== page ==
Darth Vader #3

Story by
Art by
Salvador Larroca
Colors by
Edgar Delgado
Letters by
Joe Caramagna
Cover by
Marvel Comics

Kieron Gillen and Salvador Larroca deliver the most entertaining installment of "Darth Vader" yet in issue #3. They use the characters, the "Star Wars" universe and -- most surprisingly -- humor to create a dynamic story that's finally getting a handle on what to do with Vader. Though the larger plot doesn't move forward with due speed, it feels like the creative team is enjoying themselves with this one while inviting the reader to do the same.

In this issue, Vader recruits a certain Doctor Aphra to his personal army. As a droid hacker and self-described "rogue archaeologist," she plays clown to Vader's straight man, and the routine is surprisingly funny. From joking about his proper title to quipping during her break-ins, she's not a particularly original character, but she balances out Vader well. In general, the humor of this issue is what elevates it above the previous two. Vader is utterly evil, but he's become such a worldwide meme that it's difficult to stay true to both his in-universe persona and his pop culture portrayal. Gillen rides that line really well in this issue, something he didn't quite accomplish in the previous two.

Larroca also nails the comedy of Vader's unreadable mask-face. For a visual medium, it's no small problem that artists can't really imbue that mask with emotion, so playing up its unreadability instead is a more feasible, more unexpected and -- ultimately -- more effective choice. In particular, the sequence that recaps how Vader found Aphra, bookended by his unreadable mask, made me laugh aloud. Larroca emphasizes the sheer casualness of Vader's violence; victims are tossed and thrown like nothing. Of course, Larroca also uses the blank mask to more poignant effect when Vader lies, "I have no feelings regarding Geonosis." It's a very smart transformation of a problem into a storytelling solution.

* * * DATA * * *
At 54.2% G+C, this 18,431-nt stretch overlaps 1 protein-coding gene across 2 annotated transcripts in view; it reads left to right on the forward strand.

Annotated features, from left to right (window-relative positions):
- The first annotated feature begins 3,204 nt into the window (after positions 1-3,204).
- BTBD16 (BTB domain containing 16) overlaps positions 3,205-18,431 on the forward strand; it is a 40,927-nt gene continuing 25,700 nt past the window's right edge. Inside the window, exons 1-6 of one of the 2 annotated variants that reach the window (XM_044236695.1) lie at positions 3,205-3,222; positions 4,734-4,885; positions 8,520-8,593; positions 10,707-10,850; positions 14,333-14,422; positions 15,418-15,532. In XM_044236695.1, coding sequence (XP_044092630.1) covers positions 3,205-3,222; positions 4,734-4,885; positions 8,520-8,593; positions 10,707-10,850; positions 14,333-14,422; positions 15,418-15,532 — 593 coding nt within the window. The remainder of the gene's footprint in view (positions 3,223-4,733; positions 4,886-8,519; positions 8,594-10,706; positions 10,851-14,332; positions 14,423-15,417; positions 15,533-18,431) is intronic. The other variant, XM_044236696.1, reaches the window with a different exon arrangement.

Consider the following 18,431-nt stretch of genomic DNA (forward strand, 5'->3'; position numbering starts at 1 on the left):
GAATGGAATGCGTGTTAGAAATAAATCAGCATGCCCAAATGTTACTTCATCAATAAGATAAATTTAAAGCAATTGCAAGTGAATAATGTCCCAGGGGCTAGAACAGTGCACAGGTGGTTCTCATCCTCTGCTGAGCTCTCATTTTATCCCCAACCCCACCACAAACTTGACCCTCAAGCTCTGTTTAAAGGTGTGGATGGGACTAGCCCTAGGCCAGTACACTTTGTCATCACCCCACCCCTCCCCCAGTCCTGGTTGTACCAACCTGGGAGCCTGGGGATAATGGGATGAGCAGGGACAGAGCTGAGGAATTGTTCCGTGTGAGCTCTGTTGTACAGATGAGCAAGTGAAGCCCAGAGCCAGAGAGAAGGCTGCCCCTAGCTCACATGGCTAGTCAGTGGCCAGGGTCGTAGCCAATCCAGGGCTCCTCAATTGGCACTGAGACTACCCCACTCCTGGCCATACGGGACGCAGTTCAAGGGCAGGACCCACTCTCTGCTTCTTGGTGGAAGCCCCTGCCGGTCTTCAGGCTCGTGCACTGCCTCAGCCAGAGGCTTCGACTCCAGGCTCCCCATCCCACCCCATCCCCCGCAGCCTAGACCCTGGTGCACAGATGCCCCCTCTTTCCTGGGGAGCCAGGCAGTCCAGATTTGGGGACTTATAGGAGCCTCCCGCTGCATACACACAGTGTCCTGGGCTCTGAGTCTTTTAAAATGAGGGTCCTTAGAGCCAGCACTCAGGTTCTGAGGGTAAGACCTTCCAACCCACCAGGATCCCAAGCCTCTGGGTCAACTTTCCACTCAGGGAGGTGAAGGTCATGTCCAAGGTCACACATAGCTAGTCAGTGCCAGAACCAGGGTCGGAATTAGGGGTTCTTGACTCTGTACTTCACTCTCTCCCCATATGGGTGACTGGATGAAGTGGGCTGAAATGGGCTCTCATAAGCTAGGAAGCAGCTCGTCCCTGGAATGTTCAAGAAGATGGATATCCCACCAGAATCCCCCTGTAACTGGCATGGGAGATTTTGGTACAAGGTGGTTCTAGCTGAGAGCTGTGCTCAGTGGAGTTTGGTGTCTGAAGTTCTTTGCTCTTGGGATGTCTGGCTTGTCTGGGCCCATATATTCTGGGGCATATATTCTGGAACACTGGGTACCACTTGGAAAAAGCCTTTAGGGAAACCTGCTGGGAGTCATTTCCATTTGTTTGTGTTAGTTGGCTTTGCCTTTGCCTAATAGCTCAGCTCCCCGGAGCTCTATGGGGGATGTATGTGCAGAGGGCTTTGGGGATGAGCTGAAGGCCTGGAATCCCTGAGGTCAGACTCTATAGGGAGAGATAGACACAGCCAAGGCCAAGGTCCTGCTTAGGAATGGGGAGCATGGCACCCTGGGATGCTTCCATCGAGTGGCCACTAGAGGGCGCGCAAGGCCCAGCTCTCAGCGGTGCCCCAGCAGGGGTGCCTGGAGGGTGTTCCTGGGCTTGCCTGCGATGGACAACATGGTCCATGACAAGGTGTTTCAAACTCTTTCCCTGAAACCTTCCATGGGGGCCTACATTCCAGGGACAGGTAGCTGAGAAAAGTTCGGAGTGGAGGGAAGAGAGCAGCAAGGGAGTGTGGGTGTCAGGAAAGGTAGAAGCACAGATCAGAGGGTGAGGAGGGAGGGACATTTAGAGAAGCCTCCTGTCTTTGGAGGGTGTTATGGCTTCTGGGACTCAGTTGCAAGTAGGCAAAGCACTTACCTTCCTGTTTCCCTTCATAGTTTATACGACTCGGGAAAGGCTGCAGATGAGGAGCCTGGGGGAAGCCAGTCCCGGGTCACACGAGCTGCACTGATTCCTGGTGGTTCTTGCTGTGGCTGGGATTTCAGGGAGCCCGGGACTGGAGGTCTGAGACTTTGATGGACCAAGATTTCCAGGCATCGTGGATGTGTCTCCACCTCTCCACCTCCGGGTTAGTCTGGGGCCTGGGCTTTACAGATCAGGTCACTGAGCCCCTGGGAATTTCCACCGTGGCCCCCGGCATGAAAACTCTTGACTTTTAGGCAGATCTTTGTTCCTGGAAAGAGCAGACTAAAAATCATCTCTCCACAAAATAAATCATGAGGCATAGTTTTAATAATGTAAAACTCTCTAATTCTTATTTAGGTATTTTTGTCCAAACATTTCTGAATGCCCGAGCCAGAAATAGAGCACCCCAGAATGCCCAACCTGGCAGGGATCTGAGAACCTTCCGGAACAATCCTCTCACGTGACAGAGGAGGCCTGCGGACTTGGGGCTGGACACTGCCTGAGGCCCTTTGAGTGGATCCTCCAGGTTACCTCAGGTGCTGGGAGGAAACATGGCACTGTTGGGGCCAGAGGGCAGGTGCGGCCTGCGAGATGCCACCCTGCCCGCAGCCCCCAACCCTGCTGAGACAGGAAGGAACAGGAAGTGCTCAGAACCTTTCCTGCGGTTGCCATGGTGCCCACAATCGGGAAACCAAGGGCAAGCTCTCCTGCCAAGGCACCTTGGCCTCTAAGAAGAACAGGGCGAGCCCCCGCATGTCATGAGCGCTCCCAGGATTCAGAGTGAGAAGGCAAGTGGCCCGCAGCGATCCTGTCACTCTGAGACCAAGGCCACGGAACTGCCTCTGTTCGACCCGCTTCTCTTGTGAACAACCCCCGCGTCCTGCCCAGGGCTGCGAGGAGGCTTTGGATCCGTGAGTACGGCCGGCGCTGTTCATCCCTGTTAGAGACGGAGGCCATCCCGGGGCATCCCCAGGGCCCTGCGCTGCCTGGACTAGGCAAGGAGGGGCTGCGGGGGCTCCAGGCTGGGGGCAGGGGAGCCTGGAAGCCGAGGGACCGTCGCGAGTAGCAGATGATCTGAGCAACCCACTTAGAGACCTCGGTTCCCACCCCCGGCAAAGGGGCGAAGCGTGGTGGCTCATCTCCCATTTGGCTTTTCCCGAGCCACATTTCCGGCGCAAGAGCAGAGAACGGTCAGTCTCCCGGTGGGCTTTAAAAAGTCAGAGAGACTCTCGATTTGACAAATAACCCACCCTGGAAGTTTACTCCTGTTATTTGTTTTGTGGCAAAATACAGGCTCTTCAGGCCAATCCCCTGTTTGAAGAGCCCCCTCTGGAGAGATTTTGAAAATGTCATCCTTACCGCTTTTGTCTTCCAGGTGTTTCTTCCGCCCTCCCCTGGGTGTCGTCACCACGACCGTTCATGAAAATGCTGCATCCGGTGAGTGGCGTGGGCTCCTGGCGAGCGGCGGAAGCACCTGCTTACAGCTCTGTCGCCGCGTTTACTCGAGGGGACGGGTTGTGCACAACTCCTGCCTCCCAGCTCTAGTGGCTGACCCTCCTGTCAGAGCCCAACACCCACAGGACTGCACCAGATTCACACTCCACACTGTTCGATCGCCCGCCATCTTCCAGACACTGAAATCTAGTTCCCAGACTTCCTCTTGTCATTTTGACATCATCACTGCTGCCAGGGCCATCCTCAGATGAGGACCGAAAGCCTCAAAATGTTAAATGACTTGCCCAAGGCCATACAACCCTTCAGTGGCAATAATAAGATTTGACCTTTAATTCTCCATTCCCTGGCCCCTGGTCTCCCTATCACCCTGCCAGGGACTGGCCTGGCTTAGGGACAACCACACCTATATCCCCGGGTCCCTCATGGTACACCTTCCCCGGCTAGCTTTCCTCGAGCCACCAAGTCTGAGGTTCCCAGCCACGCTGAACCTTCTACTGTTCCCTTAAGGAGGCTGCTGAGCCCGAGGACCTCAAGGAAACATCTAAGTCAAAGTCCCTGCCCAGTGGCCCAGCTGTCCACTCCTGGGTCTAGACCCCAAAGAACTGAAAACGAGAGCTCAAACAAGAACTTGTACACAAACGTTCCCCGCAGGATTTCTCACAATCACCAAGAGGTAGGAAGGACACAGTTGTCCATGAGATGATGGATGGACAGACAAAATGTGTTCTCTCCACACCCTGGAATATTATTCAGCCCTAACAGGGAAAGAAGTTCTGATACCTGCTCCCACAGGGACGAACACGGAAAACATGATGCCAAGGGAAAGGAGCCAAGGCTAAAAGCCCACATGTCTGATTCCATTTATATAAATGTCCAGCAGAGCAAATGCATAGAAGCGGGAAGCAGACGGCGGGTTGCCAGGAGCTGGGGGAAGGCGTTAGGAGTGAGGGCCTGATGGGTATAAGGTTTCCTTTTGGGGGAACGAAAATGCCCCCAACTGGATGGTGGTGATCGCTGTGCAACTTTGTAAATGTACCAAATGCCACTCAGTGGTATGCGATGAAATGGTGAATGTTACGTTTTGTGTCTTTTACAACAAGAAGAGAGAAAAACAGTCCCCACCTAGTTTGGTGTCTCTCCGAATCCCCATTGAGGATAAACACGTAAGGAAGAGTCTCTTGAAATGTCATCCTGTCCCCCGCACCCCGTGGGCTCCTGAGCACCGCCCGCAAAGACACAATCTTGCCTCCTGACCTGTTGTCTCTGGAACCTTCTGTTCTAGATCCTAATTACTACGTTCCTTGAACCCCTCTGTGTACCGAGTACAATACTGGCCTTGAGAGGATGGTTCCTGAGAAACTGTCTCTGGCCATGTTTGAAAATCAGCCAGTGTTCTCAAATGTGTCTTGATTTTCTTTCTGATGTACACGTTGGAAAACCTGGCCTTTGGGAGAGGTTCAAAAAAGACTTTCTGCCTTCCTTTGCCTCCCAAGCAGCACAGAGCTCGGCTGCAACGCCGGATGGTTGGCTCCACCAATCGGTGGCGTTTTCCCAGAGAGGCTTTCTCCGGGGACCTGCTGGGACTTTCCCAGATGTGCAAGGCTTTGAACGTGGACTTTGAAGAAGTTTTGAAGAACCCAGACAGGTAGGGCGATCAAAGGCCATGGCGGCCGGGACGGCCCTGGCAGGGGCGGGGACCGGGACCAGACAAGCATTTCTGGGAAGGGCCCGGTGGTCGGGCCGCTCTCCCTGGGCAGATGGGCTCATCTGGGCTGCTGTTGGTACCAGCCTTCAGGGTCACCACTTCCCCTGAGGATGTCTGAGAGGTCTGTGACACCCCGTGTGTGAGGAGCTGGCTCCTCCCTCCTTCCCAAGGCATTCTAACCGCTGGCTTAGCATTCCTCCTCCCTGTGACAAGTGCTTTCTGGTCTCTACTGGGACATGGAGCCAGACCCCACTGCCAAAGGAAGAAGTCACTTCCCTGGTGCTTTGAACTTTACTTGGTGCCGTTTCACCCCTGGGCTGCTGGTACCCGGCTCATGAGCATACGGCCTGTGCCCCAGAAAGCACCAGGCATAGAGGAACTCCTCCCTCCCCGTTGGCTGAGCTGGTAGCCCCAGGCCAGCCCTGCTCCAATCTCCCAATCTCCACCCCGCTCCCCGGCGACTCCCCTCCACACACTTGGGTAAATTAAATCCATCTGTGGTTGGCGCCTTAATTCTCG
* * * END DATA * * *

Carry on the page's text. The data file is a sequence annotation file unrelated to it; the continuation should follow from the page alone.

That said, Larroca sometimes draws the action scenes from ineffective angles. There are a few panels that are both difficult to get a read on and less dynamic as a result. While it's all eventually understandable, the perspective choices don't always serve the story as well as they could.

Colorist Edgar Delgado is handed worlds largely made of metal and still imbues them all with different moods. The contrast between the closed, warmer gold of the quarantined planet and the cold silver interior of Doctor Aphra's ship is quite effective. After looking at her lab, there's no question that the droid activation is going to go poorly. From a shared-universe perspective, this book is also colored like the evil cousin of Marvel's other "Star Wars" titles, similar but more sinister.

"Darth Vader" #3 is a huge step forward for the series. The fun of the "Star Wars" universe isn't necessarily in its plot but its playability. Issue #3 takes advantage of that and -- instead of merely dropping Easter eggs -- it devotes a whole lot of plot space to describing and explaining droids. Working in a different universe, it might have been preferable to move faster but, with "Darth Vader" #3, it results in a great read.

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